Once you bring home a new outdoor cooker, the experience of buying a grill for your backyard should be fun and fairly trouble-free but there are many factors to consider. Just as grills come in different shapes, sizes and colors, there are different ways to heat your grill which should be considered. But what is the best fuel for BBQ?
6 Sources to Fuel Your BBQ
1. Natural Gas
For a few factors, the natural gas is a great source of fuel. It’s inexpensive and if plumbed into your residence the supply is seemingly endless.
Gas is very cheap as a source of fuel and you may not even see much of a difference in your utility bill depending on how often you barbecue. Gas grills are ready to go all day, every day they are connected to your home, being connected to the utilities. It’s easy but you lose some flavor in return.
Liquid propane tanks are inexpensive and can be purchased at a variety of locations including grocery stores and hardware stores. Tanks are easy to replenish. Several large retail stores have propane exchange programs where you trade your empty liquid propane tank for a fresh one, filled for the cost of the fuel; that gets you grilling faster than waiting for a certified propane specialist to replenish your tank.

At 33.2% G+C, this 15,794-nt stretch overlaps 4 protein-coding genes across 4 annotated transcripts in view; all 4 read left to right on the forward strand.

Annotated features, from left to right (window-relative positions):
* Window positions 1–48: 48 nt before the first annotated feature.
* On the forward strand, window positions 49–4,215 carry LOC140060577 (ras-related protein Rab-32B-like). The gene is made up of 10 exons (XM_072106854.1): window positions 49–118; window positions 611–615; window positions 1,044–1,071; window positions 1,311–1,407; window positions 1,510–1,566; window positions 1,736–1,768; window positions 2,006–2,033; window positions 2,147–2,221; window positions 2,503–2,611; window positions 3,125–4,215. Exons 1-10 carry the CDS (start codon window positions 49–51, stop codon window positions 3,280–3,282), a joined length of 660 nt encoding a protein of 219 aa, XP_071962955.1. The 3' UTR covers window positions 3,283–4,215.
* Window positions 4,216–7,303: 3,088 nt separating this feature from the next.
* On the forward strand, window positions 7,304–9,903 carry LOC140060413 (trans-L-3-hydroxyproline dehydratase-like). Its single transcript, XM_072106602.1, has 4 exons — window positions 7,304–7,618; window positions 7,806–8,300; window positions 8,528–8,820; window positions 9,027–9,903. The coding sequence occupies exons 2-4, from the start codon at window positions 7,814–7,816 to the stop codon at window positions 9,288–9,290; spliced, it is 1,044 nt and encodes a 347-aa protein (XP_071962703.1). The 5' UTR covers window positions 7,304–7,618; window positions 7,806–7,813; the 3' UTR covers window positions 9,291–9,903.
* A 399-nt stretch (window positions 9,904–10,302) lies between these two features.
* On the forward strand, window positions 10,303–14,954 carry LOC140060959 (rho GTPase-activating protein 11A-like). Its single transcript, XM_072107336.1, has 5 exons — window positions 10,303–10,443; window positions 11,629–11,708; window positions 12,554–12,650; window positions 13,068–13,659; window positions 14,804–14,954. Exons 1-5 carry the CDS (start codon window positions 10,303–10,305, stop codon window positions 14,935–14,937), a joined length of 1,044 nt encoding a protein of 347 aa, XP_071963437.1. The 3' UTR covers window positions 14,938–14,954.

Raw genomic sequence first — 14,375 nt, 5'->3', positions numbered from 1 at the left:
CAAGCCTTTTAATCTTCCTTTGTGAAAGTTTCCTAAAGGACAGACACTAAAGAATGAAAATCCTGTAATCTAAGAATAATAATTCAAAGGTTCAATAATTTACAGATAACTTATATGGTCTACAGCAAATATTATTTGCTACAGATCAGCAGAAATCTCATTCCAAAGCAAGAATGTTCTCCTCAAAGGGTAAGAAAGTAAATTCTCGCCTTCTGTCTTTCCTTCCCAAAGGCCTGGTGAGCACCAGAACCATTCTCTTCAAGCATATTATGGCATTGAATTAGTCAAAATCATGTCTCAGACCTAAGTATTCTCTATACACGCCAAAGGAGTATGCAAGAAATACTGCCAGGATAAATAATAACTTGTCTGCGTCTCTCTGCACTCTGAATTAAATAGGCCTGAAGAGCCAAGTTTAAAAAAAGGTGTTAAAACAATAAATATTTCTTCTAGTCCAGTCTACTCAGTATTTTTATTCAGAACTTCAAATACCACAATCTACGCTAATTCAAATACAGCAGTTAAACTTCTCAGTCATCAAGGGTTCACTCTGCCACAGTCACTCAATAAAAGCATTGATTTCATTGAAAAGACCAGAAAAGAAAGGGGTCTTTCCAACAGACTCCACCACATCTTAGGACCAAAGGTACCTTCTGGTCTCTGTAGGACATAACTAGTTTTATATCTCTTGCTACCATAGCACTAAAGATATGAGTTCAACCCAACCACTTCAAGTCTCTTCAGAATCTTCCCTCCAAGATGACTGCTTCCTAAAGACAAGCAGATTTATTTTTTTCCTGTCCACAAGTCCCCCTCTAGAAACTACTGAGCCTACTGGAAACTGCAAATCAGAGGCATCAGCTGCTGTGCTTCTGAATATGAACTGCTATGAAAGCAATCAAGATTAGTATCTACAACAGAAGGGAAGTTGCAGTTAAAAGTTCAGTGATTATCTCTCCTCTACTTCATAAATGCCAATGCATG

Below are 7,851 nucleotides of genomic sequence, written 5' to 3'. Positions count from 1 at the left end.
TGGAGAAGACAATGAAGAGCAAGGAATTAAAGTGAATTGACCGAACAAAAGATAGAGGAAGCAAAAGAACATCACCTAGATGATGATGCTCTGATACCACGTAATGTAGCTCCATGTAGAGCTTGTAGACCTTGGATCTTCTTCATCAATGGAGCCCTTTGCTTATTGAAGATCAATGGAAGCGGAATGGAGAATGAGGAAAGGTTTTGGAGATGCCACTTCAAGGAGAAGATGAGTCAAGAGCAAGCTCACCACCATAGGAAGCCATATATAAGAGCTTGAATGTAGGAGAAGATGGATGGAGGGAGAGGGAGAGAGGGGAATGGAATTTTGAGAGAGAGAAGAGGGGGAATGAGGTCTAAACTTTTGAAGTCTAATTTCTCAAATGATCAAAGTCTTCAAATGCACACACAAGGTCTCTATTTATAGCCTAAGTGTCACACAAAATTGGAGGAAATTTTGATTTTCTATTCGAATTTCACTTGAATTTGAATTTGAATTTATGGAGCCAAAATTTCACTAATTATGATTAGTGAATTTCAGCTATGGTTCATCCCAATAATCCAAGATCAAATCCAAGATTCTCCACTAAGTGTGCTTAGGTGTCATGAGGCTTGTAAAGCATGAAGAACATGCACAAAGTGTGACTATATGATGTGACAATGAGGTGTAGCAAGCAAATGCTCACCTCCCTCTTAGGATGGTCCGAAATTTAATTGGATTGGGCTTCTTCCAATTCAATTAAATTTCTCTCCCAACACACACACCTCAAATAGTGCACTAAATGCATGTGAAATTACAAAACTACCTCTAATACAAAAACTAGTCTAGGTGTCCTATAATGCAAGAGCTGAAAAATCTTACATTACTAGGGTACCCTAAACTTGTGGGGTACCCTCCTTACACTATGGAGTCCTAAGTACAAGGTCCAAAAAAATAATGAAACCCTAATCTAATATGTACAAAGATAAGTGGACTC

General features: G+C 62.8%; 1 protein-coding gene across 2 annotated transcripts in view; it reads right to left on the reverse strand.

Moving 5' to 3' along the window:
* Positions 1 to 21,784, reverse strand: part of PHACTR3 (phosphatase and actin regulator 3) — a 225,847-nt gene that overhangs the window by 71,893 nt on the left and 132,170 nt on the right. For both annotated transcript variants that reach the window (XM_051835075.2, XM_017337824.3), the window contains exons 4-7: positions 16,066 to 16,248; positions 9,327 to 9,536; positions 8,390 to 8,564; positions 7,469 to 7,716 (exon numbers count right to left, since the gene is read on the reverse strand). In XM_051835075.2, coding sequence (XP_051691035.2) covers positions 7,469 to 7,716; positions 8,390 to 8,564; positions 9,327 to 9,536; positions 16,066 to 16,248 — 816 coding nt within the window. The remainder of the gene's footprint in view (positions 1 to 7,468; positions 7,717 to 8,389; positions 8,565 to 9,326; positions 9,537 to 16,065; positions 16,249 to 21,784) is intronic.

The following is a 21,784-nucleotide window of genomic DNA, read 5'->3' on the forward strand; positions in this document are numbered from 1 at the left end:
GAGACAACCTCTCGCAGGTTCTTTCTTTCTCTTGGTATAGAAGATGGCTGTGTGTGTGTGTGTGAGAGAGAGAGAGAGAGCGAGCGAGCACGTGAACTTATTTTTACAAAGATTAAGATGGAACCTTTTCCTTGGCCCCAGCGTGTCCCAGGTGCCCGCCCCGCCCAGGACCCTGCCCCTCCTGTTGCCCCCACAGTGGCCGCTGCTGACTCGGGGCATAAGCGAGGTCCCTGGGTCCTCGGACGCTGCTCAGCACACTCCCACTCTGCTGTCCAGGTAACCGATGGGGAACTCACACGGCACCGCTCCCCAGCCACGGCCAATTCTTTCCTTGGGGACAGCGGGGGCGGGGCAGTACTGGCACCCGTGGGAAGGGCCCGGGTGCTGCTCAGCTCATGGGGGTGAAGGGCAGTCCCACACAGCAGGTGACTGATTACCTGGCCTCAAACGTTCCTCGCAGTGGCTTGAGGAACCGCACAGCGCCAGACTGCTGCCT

If you’re serious about grilling with propane, it’s probably a good idea to have at least one full spare tank on hand at all times. Propane burns hot and clean, but like natural gas, it may not be as sweet as charcoal.
3. Charcoal Briquettes
This is one of the Barbecue backyard’s most known and classic sources of fuel. Charcoal briquettes are designed to act as a convenient and reliable source of fuel.
Some charcoal briquettes come pre-soaked in a chemical designed to help bring the coals to light with just one match. Although the approach is more practical for this form of charcoal, the flavour may be unpleasant and acrid.
5. Wood Pellets
For use in pellet grills, food-quality wood pellets tend to be relatively new to the grilling and barbecue scene, but have been available for about three decades.
All-natural wood pellets are about the size of a baked bean and are made from a variety of trees to suit different meats well. White meats such as chicken and pork consume fruitwood flavours, such as cherry and apple. Beef takes good on hardwood flavors such as hickory and mesquite, and fish often works well with pellets of cedar or alder wood.
Although less common among the barbecues in the backyard, electric grills can be a welcome addition to your kitchen quiver, especially when space is at a premium. Electric grills are typically lighter and smaller making them ideal for a balcony or someone living in an apartment.
Compared to gas or charcoal grills, electric grills cook, adding direct heat to your food to produce beautiful flavors and colors. Because electrical grills are often smaller, they can be ideal for gathering intimately. You probably wouldn’t want to take on an item that takes a lot of hours to cook, like a brisket or turkey on holiday.